Spain: A Unique History (Paperback)

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From bloodthirsty conquest to exotic romance, stereotypes of Spain abound. This new volume by distinguished historian Stanley G. Payne draws on his half-century of experience to offer a balanced, broadly chronological survey of Spanish history from the Visigoths to the present. Who were the first “Spaniards”? Is Spain a fully Western country? Was Spanish liberalism a failure? Examining Spain’s unique role in the larger history of Western Europe, Payne reinterprets key aspects of the country’s history.
    Topics include Muslim culture in the peninsula, the Spanish monarchy, the empire, and the relationship between Spain and Portugal. Turning to the twentieth century, Payne discusses the Second Republic and the Spanish Civil War. The book’s final chapters focus on the Franco regime, the nature of Spanish fascism, and the special role of the military. Analyzing the figure of Franco himself, Payne seeks to explain why some Spaniards still regard him with respect, while many others view the late dictator with profound loathing.
    Framed by reflections on the author’s own formation as a Hispanist and his evaluation of the controversy about “historical memory” in contemporary Spain, this volume offers deeply informed insights into both the history and the historiography of a unique country.

A Choice Outstanding Academic Book

Best Books for General Audiences, selected by the Public Library Association

About the Author

Stanley G. Payne is the Hilldale-Jaume Vicens Vives Professor of History at the University of Wisconsin–Madison. His many books include The Franco Regime: 1936–1975; Fascism: Comparison and Definition; Spain’s First Democracy: The Second Republic, 1931–1936; and A History of Fascism, 1914–1945, all published by the University of Wisconsin Press.

Praise For…

“An excellent, balanced discussion of important controversies.”—Juan Linz, author of Totalitarian and Authoritarian Regimes

“Payne’s revivalist presentation of a broad continuity of Spain’s history, centered on its Castilian heartland, unfailingly maintains the standards of balance and objectivity that have always been the hallmark of his endeavor.”—Robert A. Stradling, author of The Irish and the Spanish Civil War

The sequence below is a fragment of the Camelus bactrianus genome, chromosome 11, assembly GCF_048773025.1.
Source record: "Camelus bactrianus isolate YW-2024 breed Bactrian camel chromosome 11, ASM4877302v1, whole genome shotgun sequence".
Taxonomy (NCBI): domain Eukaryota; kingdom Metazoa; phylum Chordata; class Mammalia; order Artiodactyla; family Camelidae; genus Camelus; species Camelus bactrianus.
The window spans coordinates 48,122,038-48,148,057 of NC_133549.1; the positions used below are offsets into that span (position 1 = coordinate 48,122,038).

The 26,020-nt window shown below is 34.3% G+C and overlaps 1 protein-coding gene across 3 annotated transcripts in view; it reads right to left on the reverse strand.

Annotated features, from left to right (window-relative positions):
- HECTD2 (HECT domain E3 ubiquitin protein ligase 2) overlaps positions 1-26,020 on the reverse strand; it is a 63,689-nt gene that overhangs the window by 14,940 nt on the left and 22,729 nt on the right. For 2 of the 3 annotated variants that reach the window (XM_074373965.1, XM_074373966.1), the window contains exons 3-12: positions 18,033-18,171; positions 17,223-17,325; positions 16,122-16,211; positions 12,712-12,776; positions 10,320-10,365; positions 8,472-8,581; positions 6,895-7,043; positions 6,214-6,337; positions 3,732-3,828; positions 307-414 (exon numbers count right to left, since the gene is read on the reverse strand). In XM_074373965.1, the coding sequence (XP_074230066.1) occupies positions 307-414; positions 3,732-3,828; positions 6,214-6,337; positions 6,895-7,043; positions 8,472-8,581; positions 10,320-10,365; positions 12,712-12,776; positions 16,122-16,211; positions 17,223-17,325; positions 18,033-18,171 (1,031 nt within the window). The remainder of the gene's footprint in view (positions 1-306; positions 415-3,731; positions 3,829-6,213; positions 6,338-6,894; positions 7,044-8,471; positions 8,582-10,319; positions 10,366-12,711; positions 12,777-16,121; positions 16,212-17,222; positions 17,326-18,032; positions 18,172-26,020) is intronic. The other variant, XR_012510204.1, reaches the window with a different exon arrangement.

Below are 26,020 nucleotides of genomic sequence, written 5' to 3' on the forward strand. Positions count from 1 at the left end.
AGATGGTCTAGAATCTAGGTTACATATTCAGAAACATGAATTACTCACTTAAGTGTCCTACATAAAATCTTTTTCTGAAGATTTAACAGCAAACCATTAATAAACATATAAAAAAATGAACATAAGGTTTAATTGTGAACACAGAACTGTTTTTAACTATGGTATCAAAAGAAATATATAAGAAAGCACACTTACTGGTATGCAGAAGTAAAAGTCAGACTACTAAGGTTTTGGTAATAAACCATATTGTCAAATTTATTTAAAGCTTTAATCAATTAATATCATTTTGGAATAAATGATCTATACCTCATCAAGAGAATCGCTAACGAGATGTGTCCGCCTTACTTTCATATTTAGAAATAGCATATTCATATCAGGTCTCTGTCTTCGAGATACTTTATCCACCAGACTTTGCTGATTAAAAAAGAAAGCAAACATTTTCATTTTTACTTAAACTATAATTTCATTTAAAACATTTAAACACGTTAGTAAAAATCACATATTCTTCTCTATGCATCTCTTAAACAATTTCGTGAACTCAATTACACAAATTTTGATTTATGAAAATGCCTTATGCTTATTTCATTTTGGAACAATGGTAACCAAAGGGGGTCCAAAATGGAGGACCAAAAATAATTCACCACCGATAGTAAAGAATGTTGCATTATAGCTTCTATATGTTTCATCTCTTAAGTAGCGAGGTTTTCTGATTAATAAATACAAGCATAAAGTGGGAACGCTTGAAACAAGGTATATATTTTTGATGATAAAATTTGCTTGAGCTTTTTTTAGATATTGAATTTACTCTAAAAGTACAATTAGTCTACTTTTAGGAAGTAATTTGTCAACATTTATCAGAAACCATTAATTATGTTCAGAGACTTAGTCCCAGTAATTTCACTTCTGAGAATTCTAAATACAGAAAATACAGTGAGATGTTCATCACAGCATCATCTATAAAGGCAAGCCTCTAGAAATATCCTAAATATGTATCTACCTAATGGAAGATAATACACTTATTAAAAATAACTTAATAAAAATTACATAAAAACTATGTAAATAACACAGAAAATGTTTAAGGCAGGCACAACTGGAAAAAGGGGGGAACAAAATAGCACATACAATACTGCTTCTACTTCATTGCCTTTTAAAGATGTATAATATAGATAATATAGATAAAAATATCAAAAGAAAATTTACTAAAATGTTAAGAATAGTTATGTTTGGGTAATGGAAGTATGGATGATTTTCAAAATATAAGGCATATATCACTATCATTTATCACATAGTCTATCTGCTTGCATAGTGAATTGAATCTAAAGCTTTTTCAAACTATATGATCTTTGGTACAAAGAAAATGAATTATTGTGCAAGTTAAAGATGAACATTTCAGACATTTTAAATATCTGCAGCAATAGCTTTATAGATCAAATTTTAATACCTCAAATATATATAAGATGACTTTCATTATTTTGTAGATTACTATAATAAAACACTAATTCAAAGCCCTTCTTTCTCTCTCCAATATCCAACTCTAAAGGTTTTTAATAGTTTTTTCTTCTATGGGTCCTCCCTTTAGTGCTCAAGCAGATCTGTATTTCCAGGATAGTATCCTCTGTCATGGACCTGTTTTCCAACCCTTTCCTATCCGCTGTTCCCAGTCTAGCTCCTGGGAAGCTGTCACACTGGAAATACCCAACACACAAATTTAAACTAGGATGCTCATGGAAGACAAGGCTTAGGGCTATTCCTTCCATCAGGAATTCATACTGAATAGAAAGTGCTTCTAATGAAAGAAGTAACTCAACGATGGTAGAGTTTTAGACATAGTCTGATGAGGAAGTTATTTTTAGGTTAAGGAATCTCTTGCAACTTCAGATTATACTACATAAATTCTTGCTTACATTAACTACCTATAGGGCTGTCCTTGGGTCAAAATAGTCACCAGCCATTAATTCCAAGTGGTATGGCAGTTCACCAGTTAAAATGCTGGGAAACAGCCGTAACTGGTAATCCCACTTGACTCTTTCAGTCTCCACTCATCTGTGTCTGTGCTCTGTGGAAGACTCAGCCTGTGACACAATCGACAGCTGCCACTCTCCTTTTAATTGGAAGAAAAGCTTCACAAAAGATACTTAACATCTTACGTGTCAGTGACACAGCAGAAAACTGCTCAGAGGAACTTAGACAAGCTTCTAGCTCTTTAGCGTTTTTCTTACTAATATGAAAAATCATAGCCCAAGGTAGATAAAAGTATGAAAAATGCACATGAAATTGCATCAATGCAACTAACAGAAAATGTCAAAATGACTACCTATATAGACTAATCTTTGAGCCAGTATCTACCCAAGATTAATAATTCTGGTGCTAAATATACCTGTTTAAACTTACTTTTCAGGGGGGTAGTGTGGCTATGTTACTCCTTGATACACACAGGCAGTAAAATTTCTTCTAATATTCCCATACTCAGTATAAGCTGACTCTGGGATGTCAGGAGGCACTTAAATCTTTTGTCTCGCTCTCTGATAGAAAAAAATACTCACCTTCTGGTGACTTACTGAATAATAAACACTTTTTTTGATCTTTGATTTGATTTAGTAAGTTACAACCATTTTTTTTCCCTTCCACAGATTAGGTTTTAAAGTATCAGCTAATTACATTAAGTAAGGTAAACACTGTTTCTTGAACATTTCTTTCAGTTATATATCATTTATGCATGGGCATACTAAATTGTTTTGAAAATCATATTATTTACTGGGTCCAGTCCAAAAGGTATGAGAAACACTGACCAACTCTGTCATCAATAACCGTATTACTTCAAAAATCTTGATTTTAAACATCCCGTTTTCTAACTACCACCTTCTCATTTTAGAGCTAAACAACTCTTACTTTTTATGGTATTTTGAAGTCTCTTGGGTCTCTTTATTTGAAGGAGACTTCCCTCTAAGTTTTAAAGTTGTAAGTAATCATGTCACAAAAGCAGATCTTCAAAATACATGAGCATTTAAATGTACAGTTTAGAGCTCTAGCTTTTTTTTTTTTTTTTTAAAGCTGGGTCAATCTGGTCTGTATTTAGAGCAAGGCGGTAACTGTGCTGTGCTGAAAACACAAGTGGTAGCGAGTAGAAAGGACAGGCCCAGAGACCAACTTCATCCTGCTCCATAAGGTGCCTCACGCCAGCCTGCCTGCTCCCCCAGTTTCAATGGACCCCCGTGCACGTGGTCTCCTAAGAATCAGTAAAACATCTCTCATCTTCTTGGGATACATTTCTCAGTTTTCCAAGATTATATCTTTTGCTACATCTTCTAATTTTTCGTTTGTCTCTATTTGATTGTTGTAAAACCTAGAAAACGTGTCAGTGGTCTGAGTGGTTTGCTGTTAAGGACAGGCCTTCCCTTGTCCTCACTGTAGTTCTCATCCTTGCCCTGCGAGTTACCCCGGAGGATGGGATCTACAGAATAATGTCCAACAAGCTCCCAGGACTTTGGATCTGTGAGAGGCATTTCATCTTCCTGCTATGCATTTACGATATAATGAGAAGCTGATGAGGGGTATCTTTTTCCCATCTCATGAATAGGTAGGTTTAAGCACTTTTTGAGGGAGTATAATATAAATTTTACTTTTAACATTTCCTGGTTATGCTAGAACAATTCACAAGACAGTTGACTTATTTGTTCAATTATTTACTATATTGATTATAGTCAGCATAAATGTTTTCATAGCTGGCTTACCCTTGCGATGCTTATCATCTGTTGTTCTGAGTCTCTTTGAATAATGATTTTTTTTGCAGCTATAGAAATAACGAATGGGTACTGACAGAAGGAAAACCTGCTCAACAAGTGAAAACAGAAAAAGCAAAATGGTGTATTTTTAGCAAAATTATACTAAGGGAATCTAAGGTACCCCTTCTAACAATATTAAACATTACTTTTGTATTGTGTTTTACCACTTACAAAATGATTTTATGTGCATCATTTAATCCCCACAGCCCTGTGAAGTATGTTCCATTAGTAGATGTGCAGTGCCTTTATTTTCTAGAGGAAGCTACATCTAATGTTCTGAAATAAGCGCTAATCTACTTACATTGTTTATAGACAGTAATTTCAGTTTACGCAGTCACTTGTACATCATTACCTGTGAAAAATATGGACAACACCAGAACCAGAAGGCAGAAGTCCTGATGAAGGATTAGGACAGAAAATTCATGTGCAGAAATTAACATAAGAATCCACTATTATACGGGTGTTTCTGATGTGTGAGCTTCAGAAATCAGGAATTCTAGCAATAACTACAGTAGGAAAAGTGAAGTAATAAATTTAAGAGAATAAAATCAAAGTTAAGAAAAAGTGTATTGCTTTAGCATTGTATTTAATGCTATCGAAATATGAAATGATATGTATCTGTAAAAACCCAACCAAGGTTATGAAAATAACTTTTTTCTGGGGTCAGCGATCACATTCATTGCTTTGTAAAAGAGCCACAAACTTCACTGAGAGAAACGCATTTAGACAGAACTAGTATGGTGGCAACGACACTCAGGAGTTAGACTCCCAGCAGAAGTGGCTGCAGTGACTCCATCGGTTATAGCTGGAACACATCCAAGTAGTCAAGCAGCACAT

“Concise, engaging, and above all scholarly, this volume offers a nuanced and sophisticated understanding of Spanish history.”—Julius Ruiz, author of Franco’s Justice

“Beginning with an informative account of his ‘formation’ as a Hispanist, Payne addresses critical questions in Spanish history, e.g., the role of Islam, alleged decline and decadence, empire, and interpretations of liberalism. Following is a substantial examination and analysis of what Payne labels ‘dilemmas of contemporary history,’ uncommonly valuable as a succinct discussion of major developments since the 1930a, including the origins of the Spanish Civil War. For each of these, Payne reviews and challenges many familiar accounts. Thoughtful yet provocative;  indispensable reading for everyone.”—CHOICE

“Through a critical and distinctive lens of erudition, Payne is able to offer the reader a rational assessment of the various perpetuating stereotypes, including the sixteenth and seventeenth centuries’ Black Legend, negativity imposed on the Spanish political milieu of the seventeenth and eighteenth centuries; the romantic Spain of the nineteenth century; and, what Payne terms, a ‘composite stereotype of the late nineteenth and twentieth centuries.’”—Paulette L. Pepin, Historian

“This is a fascinating and original addition to the canon of single-volume surveys of Spain.”—European History Quarterly

Product Details
ISBN: 9780299250249
ISBN-10: 0299250245
Publisher: University of Wisconsin Press
Publication Date: January 11th, 2011
Pages: 326
Language: English